Back by popular demand (and also timely from a personal standpoint) here is the Neighbourhood Support discussion on boundary fences:
"Disputes between neighbours over liability for the cost of a fence can end in resentment and make day-to-day life unpleasant. Some understanding of the law relating to these matters may help avoid problems that could damage neighbourly relations.
The Neighbourhood Support website provides excellent advice on this and other disputatious matters.
The Fencing Act 1978 provides a set of rules that govern financial obligations associated with a fence erected on a 'common boundary'. The simplest way to ensure contribution to the cost of building or repairing a fence is to get an agreement with your neighbour. To make sure there is no misunderstanding on the agreement, it may help to record it in writing and give both parties a signed copy.
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Where agreement is not possible, the Fencing Act requires that neighbours contribute equally to the cost of an 'adequate fence', provided the procedures contained in the Act are correctly followed.
In order to compel contribution, the neighbour wishing to work on a fence must first serve written 'notice' on their adjoining neighbour, specifying the proposed type of fence or nature of the repairs. This notice must contain an estimate of the likely cost and details on how and when the work will be done. It should also contain a statement that if the neighbour does not object to the proposal within 21 days, they will automatically become liable to contribute to half the estimated cost of the proposal. There is no liability to contribute until the the 21-day notice period has elapsed.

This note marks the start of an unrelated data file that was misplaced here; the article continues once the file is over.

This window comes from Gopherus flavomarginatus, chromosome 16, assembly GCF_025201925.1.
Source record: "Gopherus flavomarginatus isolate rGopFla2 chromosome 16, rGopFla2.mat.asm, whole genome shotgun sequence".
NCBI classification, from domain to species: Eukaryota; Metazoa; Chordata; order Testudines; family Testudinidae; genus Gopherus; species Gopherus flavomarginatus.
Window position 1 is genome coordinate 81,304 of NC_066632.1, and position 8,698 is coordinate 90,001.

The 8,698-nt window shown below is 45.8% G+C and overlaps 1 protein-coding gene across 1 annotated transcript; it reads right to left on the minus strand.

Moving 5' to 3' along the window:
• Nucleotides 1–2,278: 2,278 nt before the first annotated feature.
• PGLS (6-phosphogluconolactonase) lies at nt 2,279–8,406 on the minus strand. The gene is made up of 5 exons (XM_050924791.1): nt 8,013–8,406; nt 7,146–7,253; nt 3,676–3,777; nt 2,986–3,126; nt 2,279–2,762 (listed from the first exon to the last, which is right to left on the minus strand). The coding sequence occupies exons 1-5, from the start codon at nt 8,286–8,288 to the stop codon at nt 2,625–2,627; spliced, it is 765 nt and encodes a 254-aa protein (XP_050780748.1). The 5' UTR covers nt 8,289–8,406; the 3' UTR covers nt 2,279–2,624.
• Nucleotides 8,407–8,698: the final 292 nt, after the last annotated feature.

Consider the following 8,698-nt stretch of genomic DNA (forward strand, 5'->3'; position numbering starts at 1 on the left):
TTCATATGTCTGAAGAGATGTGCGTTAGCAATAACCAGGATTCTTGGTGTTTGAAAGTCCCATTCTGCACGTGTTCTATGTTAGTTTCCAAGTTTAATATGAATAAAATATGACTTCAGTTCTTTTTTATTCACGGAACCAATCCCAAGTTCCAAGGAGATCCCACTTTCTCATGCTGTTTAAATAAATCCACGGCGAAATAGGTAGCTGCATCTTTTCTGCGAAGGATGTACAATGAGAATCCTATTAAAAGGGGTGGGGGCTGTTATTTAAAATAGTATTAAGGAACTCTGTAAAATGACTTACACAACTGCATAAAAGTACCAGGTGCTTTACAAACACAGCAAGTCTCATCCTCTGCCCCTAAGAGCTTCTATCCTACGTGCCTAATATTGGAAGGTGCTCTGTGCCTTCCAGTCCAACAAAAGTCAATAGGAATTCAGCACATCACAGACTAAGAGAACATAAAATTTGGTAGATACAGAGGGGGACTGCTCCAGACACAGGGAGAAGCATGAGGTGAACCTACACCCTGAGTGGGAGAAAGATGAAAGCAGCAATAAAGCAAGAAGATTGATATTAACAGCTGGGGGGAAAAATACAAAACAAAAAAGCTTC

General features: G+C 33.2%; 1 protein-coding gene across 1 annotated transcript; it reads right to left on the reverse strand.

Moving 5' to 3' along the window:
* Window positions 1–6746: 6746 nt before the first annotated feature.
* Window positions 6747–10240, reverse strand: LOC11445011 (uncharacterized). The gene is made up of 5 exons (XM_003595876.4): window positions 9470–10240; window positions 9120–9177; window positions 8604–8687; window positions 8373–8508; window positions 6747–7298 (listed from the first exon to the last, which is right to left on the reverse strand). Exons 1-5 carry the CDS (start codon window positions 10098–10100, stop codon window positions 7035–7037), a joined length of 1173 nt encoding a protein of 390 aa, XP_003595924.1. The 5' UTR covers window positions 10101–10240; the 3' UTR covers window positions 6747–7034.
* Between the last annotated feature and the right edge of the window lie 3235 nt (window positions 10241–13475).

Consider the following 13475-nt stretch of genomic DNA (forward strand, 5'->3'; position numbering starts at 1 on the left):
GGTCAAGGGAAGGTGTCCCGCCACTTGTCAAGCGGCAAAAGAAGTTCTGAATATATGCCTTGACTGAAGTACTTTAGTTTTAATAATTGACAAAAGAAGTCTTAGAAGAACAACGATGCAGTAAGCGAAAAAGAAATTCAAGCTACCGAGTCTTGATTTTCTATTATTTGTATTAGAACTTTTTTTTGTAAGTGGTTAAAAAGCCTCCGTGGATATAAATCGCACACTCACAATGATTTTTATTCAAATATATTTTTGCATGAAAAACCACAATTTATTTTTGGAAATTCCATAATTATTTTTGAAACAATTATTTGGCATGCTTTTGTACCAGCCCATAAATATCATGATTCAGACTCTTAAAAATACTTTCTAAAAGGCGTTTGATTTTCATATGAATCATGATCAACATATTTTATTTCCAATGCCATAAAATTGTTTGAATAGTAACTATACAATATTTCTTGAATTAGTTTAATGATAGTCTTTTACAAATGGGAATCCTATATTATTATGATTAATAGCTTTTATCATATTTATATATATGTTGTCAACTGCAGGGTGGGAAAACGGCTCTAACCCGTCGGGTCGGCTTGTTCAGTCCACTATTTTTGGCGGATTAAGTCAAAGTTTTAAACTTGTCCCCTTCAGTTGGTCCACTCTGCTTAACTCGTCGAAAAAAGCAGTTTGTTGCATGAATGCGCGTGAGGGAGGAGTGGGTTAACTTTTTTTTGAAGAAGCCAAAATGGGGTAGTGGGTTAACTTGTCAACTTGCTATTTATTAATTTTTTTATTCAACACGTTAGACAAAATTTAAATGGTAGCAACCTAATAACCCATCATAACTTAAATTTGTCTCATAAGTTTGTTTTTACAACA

If there is an objection to the proposed work, this should be written down in a "cross notice" and given to the neighbour during the 21-day period. If this is done, there is no automatic obligation to contribute to the proposed work. Any cross-notice should state why there is an objection and can include a counter-proposal. The counter-proposal may, for example, vary the height or nature of the fence, or propose alternative approaches to construction. It is then up to the parties to come to some agreement over the proposed work.
Where agreement is impossible, the parties may refer the matter to the Disputes Tribunal for a decision. The decision of the Disputes Tribunal Referee in these matters has the same effect as an order from the Court."